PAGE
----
Videogames; or, Literary Merit
LITERATURE AND CREATIVE WRITING
Video Games; or, Literary Merit
It is a truth universally acknowledged that video games are a form of media. Entertainment media, but media nonetheless. They share the stage with books, films, and plays. And yet, why are video games not being talked about in-depth? Different forms of media are analysed and given attention in academia. Why not video games?
Is it a problem with the games themselves? Or is it a problem with the fact that they’re games?
Video games are the black sheep of literary analysis. Techniques that used to limit themselves to different kinds of texts have been extended to other media such as cinema or theater. It was a natural progression: films and plays rely on written scripts, so they could be analysed through the lens of literature. But so do video games, so why aren’t they analysed to the same degree as films, plays, or books? Video games are another medium to express ideas. Look, for example, at Undertale or Doki Doki Literature Club, games that look beyond the scope and expectations of the genres they adopt.
Undertale, developed by Toby Fox—and thus called an “independent” or “indie” game—is a Role-Playing Game (RPG) that puts the player in control of Frisk, a human kid who fell from the surface to the underground, where Monsters live, and must find a way to get back home.
Most RPGs with a premise like Undertale would have the player use a weapon to kill all the Monsters that stand between the player and a way back home. Undertale took this aspect of the genre and flipped it. It is the RPG where “you don’t have to kill anyone,” according to the game’s website. Undertale gives the player the choice to be violent or non-violent, and judges the player based on how much violence he or she used.
Screenshot from Undertale.
Courtesy of undertale.com.
Undertale’s premise alone makes it an achievement of the medium in that it takes inspiration—and quotes through game mechanics—from games that came before it and flips the expectations of the genre by being an RPG where nobody has to die. Books and films and plays that do the same thing are analysed ad nauseam in academia, so why not video games?
Is it because Undertale stands as an exception?
Look at Doki Doki Literature Club, another indie game by Team Salvato, which is not an RPG, but rather a dating simulator. Like Undertale, it flips a fundamental part of the genre to deliver a message.
Dating simulators are text-based games that give the player two main choices: which character to date and what line of dialogue to say. They are not built to be deep, nor to pose a challenge to the player. After the player chooses someone to date, he (in very rare instances, she) will be given a choice of dialogue options, one of which will scream “This is the right thing to say,” while the others will be written to be the wrong choice.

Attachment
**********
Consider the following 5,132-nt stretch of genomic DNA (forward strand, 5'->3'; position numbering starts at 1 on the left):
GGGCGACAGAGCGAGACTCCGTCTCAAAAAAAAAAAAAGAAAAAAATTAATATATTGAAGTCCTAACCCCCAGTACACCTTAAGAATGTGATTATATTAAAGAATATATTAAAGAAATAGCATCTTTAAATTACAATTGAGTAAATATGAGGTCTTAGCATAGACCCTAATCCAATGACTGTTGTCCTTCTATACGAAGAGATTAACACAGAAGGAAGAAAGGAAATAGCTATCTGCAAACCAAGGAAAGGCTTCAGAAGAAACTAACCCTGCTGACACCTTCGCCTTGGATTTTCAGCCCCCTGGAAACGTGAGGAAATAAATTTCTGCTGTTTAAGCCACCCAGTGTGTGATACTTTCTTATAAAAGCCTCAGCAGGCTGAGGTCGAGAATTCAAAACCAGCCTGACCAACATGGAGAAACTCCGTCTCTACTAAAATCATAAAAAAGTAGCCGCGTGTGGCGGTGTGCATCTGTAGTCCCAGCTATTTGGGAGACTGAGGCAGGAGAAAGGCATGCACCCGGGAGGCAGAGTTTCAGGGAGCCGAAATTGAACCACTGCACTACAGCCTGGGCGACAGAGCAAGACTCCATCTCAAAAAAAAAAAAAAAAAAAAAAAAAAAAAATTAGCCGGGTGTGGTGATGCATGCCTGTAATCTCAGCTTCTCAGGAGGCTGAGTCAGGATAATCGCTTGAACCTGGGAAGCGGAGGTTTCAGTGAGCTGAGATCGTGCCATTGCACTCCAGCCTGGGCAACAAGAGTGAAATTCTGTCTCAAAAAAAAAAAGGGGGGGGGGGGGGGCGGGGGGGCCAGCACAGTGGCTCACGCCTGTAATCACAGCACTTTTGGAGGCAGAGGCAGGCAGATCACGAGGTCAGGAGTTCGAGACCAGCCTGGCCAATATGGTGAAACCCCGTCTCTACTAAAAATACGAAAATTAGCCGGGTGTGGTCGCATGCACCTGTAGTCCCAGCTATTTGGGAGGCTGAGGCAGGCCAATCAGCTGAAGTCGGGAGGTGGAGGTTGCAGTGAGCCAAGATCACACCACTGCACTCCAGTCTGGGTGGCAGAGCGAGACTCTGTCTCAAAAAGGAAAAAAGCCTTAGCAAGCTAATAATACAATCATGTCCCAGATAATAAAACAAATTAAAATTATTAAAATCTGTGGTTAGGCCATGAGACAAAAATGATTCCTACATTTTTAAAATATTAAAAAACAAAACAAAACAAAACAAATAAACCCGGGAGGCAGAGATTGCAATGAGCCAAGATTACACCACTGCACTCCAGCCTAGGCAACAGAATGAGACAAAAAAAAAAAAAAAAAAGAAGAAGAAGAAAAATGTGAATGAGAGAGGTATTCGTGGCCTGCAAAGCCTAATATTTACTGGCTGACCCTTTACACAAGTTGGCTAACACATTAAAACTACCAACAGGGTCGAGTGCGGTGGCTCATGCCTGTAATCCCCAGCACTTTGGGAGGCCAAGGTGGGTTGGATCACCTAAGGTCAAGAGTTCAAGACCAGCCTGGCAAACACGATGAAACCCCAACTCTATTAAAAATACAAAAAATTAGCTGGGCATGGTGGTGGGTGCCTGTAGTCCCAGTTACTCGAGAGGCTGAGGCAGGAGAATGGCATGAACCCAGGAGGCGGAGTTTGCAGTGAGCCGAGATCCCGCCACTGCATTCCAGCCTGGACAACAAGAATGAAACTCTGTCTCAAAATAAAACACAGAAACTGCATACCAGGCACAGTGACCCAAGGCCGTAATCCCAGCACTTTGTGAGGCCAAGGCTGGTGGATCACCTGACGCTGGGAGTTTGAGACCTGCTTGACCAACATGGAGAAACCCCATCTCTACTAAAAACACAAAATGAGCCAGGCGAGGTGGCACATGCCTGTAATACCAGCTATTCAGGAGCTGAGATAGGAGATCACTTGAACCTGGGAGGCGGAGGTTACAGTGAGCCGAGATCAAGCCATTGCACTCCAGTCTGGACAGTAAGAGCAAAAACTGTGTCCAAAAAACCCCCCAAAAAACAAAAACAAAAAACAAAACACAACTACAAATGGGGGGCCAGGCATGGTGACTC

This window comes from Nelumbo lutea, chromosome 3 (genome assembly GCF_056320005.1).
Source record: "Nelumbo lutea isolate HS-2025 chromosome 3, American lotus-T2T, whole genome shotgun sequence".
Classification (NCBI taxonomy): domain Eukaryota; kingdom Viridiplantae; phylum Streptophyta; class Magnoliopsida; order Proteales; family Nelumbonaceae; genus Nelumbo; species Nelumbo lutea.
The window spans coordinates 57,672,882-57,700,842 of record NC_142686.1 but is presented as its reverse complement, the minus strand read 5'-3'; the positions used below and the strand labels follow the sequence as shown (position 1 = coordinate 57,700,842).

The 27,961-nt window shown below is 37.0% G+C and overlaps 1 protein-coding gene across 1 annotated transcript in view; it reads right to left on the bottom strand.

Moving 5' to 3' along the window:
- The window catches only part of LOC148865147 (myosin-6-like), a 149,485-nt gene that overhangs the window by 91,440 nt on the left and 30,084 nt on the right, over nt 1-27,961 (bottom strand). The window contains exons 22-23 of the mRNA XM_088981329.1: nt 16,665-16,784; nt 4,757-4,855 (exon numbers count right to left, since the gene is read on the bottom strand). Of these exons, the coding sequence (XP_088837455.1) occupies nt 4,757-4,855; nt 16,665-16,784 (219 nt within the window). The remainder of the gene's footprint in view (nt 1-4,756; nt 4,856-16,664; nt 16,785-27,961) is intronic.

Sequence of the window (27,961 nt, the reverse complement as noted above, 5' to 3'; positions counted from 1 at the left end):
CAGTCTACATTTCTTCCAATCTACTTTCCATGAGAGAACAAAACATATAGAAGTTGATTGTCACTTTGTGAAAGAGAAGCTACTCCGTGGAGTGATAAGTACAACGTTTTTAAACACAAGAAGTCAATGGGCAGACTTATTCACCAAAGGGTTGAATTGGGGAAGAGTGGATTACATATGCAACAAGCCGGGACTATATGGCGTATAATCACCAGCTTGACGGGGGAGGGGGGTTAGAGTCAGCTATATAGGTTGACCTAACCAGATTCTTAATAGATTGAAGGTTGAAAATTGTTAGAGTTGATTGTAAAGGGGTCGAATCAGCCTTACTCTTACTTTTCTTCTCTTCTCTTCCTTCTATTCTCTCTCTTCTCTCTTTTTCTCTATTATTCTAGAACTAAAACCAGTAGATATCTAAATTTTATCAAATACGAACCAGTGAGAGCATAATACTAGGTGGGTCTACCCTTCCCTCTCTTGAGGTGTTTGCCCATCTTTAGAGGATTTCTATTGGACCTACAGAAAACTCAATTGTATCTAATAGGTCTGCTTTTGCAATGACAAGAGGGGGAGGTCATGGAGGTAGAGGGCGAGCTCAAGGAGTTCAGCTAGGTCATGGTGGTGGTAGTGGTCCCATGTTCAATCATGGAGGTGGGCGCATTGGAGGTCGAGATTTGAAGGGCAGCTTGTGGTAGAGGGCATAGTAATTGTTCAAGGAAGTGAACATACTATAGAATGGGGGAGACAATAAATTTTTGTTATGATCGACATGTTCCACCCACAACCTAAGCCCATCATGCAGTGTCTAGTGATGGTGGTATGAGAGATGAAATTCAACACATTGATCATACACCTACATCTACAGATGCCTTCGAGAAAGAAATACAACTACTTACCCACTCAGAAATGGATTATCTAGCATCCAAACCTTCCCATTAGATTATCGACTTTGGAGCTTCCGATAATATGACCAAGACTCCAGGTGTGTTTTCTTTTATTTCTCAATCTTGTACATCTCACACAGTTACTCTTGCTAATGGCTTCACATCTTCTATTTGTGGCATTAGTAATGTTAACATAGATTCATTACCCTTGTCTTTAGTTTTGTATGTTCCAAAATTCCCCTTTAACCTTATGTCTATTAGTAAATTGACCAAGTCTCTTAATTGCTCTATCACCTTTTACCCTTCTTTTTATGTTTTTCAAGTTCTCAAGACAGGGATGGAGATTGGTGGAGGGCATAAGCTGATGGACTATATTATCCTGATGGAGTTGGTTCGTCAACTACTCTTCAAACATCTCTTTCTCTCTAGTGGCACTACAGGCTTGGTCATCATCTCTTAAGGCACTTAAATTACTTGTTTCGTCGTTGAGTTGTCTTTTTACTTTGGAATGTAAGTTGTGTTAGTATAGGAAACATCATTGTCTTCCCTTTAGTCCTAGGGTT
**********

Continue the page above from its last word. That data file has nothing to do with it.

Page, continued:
Doki Doki Literature Club takes this idea and, given its literature club setting—in good dating simulator fashion, it is a club comprised of four girls and the player—turns the dialogue into a “poem.” The player is given a collection of words to “write a poem,” and next to the list of words, there are the three girls available to the player for dating. Whenever a word is picked, one of the girls will jump, signifying “progress” with said girl. It is a system that is easy to cheat, as one of the girls likes dark and long words, another likes cute and animal words, and another likes short and simple words.
It is also a system based on a choice that doesn’t matter. Regardless of the player’s choice, the game always progresses to the same end: a transformation into a horror game where all the player’s agency to choose is taken away. The player is forced to see and experience the horror, with no choice to avoid it other than by abandoning the game. The dissonance of a horrifying game with the aesthetics of an anime dating simulator creates a narrative style that unsettles the player.
Doki Doki Literature Club is a small game, but one that uses everything at its disposal to create and distort the narrative of what comprises a “game.”
Apart from these flips to the genre and to the games from which it draws inspiration, Doki Doki Literature Club flips the expectation of the medium itself. Before the game transforms into a horror game, it uses every design aspect to make the player feel that there is something wrong with the game. The background music is off-key at times, the characters break the fourth wall by calling out a joke that doesn’t work in translation (even though the game is in English and isn’t translated from any other language), and characters reference everything that happens in the horror part of the game through obscure dialogue. After it transforms into a horror game, it uses everything it established in the non-horror part of the game and flips it. Characters sometimes stand in front of the dialogue box instead of behind it, images that took up the entire screen turn into covers for jump scares once the player clicks away, and the game starts using “glitches,” or coding mistakes, to unsettle the player. The music plays off-beat and distorts, backgrounds start twisting, character designs start garbling up, dialogues appear in different fonts or are a random string of characters.
At one point, the game requires the player to dig through the game’s files and delete one of the character files to progress through the game. It gamifies the logic of computers beyond the game.
Doki Doki Literature Club is a small game, but one that uses everything at its disposal to create and distort the narrative of what comprises a “game.” So why is it not treated in academia like all the novels, films, or plays that did the exact same thing?
We need to look beyond what has been established and start seeing video games for what they are: another medium to develop ideas.